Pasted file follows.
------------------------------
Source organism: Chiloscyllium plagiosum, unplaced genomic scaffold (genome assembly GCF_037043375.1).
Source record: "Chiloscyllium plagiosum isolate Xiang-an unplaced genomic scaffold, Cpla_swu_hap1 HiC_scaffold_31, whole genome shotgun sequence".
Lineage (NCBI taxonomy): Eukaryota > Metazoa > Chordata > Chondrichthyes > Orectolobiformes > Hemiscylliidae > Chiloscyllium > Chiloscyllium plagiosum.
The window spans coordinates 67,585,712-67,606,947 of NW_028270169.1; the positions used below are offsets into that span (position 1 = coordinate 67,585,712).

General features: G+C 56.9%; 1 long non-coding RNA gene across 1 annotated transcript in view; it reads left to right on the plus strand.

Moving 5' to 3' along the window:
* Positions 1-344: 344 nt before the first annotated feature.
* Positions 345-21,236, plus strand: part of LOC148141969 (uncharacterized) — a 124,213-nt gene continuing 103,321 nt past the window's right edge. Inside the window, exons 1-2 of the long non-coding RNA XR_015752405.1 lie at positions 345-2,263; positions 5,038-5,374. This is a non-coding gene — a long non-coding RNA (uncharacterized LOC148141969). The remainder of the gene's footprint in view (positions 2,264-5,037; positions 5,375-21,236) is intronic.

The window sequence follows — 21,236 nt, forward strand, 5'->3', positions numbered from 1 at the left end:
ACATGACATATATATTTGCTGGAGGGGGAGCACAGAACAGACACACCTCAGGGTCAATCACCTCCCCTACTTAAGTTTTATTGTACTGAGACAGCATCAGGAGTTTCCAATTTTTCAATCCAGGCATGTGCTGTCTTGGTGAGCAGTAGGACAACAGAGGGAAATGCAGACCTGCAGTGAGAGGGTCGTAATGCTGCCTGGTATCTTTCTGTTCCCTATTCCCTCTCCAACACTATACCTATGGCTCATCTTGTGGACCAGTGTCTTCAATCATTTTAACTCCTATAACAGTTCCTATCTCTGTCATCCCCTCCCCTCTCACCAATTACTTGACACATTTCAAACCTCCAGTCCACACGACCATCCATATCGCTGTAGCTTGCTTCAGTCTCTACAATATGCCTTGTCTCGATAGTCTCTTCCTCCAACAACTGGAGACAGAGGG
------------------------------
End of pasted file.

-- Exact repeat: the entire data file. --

Source organism: Chiloscyllium plagiosum, unplaced genomic scaffold (genome assembly GCF_037043375.1).
Source record: "Chiloscyllium plagiosum isolate Xiang-an unplaced genomic scaffold, Cpla_swu_hap1 HiC_scaffold_31, whole genome shotgun sequence".
Lineage (NCBI taxonomy): Eukaryota > Metazoa > Chordata > Chondrichthyes > Orectolobiformes > Hemiscylliidae > Chiloscyllium > Chiloscyllium plagiosum.
The window spans coordinates 67,585,712-67,606,947 of NW_028270169.1; the positions used below are offsets into that span (position 1 = coordinate 67,585,712).

General features: G+C 56.9%; 1 long non-coding RNA gene across 1 annotated transcript in view; it reads left to right on the plus strand.

Moving 5' to 3' along the window:
* Positions 1-344: 344 nt before the first annotated feature.
* Positions 345-21,236, plus strand: part of LOC148141969 (uncharacterized) — a 124,213-nt gene continuing 103,321 nt past the window's right edge. Inside the window, exons 1-2 of the long non-coding RNA XR_015752405.1 lie at positions 345-2,263; positions 5,038-5,374. This is a non-coding gene — a long non-coding RNA (uncharacterized LOC148141969). The remainder of the gene's footprint in view (positions 2,264-5,037; positions 5,375-21,236) is intronic.

The window sequence follows — 21,236 nt, forward strand, 5'->3', positions numbered from 1 at the left end:
ACATGACATATATATTTGCTGGAGGGGGAGCACAGAACAGACACACCTCAGGGTCAATCACCTCCCCTACTTAAGTTTTATTGTACTGAGACAGCATCAGGAGTTTCCAATTTTTCAATCCAGGCATGTGCTGTCTTGGTGAGCAGTAGGACAACAGAGGGAAATGCAGACCTGCAGTGAGAGGGTCGTAATGCTGCCTGGTATCTTTCTGTTCCCTATTCCCTCTCCAACACTATACCTATGGCTCATCTTGTGGACCAGTGTCTTCAATCATTTTAACTCCTATAACAGTTCCTATCTCTGTCATCCCCTCCCCTCTCACCAATTACTTGACACATTTCAAACCTCCAGTCCACACGACCATCCATATCGCTGTAGCTTGCTTCAGTCTCTACAATATGCCTTGTCTCGATAGTCTCTTCCTCCAACAACTGGAGACAGAGGG